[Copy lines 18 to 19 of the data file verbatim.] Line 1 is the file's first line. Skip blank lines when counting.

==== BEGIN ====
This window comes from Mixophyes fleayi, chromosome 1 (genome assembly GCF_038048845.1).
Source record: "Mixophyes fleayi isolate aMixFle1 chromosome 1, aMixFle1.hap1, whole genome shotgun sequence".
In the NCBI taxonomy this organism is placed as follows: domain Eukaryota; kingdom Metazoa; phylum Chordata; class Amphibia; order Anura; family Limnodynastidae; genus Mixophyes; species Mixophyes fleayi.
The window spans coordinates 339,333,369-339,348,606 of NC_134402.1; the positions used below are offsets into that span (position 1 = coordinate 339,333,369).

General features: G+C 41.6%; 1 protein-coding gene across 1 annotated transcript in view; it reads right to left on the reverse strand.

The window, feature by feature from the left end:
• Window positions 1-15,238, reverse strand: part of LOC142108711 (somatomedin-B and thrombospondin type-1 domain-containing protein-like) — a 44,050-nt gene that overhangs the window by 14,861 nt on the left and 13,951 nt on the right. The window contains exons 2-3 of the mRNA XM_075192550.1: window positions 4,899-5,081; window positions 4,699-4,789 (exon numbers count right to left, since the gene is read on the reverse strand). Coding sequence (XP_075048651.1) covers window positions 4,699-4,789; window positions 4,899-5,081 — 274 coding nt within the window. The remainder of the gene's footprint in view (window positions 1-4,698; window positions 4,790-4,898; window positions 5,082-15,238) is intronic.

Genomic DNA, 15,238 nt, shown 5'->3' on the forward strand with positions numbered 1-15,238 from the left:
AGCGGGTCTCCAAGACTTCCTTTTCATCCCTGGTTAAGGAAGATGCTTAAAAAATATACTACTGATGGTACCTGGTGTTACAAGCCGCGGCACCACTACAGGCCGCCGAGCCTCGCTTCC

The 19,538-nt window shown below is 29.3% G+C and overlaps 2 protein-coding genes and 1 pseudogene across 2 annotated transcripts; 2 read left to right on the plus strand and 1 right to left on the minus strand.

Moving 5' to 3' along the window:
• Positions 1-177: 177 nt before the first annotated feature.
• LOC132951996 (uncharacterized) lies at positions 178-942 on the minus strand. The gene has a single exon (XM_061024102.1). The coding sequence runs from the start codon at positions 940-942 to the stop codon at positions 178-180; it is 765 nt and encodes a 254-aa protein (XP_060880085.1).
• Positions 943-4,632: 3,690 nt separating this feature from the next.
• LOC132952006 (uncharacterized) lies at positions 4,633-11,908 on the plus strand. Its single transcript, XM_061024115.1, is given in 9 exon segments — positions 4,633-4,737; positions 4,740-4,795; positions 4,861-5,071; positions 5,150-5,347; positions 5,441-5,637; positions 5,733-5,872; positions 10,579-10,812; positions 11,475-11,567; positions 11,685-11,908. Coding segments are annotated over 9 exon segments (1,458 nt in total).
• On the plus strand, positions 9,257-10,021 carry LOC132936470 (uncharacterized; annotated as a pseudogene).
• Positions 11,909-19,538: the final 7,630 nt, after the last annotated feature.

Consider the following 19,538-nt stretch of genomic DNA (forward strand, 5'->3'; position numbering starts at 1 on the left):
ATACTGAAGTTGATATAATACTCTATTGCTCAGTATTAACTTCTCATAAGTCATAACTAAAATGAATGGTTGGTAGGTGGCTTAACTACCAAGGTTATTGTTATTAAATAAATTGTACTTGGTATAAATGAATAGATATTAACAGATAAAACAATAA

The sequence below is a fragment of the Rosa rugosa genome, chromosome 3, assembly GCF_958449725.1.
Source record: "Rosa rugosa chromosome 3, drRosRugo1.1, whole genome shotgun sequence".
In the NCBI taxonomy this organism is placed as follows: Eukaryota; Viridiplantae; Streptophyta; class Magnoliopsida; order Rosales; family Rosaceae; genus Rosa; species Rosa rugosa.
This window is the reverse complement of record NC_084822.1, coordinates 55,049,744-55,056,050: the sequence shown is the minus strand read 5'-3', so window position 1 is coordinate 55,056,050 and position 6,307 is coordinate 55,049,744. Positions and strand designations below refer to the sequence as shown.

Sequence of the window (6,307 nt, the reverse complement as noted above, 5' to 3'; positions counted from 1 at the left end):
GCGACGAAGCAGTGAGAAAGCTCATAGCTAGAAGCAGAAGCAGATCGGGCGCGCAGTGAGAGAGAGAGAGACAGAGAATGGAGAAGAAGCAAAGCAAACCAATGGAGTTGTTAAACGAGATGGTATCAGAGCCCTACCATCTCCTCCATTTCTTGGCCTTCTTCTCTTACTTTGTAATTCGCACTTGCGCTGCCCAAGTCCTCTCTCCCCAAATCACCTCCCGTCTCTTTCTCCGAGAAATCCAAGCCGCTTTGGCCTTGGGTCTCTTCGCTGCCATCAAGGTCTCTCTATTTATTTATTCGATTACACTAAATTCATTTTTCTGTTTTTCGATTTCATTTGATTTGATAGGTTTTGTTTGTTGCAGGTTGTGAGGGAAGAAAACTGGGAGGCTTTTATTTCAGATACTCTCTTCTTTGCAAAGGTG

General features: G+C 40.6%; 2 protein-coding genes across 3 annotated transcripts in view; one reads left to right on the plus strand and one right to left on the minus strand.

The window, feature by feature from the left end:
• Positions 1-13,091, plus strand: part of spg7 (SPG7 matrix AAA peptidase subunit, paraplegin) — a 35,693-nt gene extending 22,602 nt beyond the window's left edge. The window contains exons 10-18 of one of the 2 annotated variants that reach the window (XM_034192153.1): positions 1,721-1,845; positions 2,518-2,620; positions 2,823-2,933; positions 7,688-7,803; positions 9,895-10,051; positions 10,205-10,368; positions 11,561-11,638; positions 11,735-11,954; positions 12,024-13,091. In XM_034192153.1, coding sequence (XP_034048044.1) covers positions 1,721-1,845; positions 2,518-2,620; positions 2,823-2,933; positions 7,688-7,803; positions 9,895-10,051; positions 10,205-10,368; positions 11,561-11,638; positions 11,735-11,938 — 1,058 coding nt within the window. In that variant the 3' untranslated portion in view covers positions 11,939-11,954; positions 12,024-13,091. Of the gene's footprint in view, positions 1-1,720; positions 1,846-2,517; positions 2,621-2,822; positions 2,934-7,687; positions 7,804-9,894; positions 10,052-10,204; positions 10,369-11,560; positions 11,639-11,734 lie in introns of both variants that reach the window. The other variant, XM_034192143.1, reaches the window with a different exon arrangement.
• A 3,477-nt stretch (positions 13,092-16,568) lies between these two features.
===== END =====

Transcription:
Consider the following 19,538-nt stretch of genomic DNA (forward strand, 5'->3'; position numbering starts at 1 on the left):
ATACTGAAGTTGATATAATACTCTATTGCTCAGTATTAACTTCTCATAAGTCATAACTAAAATGAATGGTTGGTAGGTGGCTTAACTACCAAGGTTATTGTTATTAAATAAATTGTACTTGGTATAAATGAATAGATATTAACAGATAAAACAATAA